The Maharashtra government is looking to conduct an online public hearing on the proposed 27-storey Metro Bhavan in Aarey colony. The government had invited suggestions and objections, on the change in land-use for 2.03 hectare of land in the contested Aarey area from no-development zone to ‘Metro Bhavan and Metro Rail allied users,’ in August 2019.
Despite 2,563 objections filed by citizens, the state government is yet to conduct a hearing on the issue. In a letter sent to citizens who submitted their objections in June, the deputy director of town planning stated, “Considering the present situation due to Covid-19, the hearing will be conducted by online mode through video-conferencing.”
Citizens were asked to confirm their presence for the hearing through email. AB Patil, deputy director, town planning, said, “We are looking to conduct the hearing next week, after which we will submit a report to the state government.”
The Mumbai Metropolitan Region Development Authority (MMRDA), which is executing the 13 Metro lines in the metropolitan region, planned a central operation and control centre on the 2-ha plot at Aarey. The basement-plus-27-floor building will be constructed at a cost of ₹ 1,033 crore.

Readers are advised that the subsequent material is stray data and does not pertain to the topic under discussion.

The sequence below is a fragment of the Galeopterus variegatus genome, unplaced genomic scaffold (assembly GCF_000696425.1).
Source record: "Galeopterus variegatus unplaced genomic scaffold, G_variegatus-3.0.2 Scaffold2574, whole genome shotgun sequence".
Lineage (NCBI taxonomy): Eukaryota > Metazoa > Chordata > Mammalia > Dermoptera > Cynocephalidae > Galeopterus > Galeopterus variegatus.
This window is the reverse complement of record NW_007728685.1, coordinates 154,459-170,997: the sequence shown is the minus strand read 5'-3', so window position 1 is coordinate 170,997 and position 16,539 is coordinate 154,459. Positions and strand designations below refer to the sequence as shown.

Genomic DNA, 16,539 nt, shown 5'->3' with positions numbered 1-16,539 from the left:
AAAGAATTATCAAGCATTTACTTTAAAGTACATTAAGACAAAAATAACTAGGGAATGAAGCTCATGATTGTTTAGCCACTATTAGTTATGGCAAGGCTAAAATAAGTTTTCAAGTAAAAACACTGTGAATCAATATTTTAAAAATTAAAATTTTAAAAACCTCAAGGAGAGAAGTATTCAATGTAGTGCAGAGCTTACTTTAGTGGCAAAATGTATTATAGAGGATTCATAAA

The decision to construct Metro Bhavan in Aarey also stands on a sticky ground for the current state regime. After assuming office in November last year, chief minister Uddhav Thackeray stalled the construction of the Metro-3 car-shed at Aarey, stating that there will no more tree-cutting in the green lungs of Mimbai for the project. However, the government did not made its stance clear on the Metro Bhavan plan.
Environmental activist Zoru Bhathena, in his objection to the proposed building in 2019, stated that no land use change can be proposed in a green zone by the Maharashtra government without prior permission of the Union ministry of environment.
“It will not be out of place to state that MMRDA has hectares and hectares of its own vacant land all over Mumbai, which can easily be used to build a Metro Bhavan. There is no need to destroy a natural area for such purposes, when there is an abundance of vacant land already available.”